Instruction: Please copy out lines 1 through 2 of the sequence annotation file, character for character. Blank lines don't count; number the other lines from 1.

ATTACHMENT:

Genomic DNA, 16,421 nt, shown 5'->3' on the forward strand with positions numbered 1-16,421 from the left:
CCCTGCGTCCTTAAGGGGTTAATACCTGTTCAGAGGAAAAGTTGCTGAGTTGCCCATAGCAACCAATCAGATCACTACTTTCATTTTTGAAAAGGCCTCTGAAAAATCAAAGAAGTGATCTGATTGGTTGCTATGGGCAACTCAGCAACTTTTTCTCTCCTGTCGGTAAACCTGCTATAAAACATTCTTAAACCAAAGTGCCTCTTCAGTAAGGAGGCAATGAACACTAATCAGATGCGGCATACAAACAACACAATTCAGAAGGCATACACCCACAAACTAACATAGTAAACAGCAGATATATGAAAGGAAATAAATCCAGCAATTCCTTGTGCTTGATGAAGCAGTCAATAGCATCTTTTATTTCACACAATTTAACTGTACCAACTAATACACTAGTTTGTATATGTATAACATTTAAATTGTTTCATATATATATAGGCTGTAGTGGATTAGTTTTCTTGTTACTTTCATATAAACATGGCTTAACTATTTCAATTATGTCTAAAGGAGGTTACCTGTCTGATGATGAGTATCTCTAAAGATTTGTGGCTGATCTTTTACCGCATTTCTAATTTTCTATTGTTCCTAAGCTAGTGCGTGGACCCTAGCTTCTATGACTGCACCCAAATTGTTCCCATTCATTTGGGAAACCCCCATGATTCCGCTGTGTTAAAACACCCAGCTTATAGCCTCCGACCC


Genomic DNA, 16,421 nt, shown 5'->3' on the forward strand with positions numbered 1-16,421 from the left:
CCCTGCGTCCTTAAGGGGTTAATACCTGTTCAGAGGAAAAGTTGCTGAGTTGCCCATAGCAACCAATCAGATCACTACTTTCATTTTTGAAAAGGCCTCTGAAAAATCAAAGAAGTGATCTGATTGGTTGCTATGGGCAACTCAGCAACTTTTTCTCTCCTGTCGGTAAACCTGCTATAAAACATTCTTAAACCAAAGTGCCTCTTCAGTAAGGAGGCAATGAACACTAATCAGATGCGGCATACAAACAACACAATTCAGAAGGCATACACCCACAAACTAACATAGTAAACAGCAGATATATGAAAGGAAATAAATCCAGCAATTCCTTGTGCTTGATGAAGCAGTCAATAGCATCTTTTATTTCACACAATTTAACTGTACCAACTAATACACTAGTTTGTATATGTATAACATTTAAATTGTTTCATATATATATAGGCTGTAGTGGATTAGTTTTCTTGTTACTTTCATATAAACATGGCTTAACTATTTCAATTATGTCTAAAGGAGGTTACCTGTCTGATGATGAGTATCTCTAAAGATTTGTGGCTGATCTTTTACCGCATTTCTAATTTTCTATTGTTCCTAAGCTAGTGCGTGGACCCTAGCTTCTATGACTGCACCCAAATTGTTCCCATTCATTTGGGAAACCCCCATGATTCCGCTGTGTTAAAACACCCAGCTTATAGCCTCCGACCC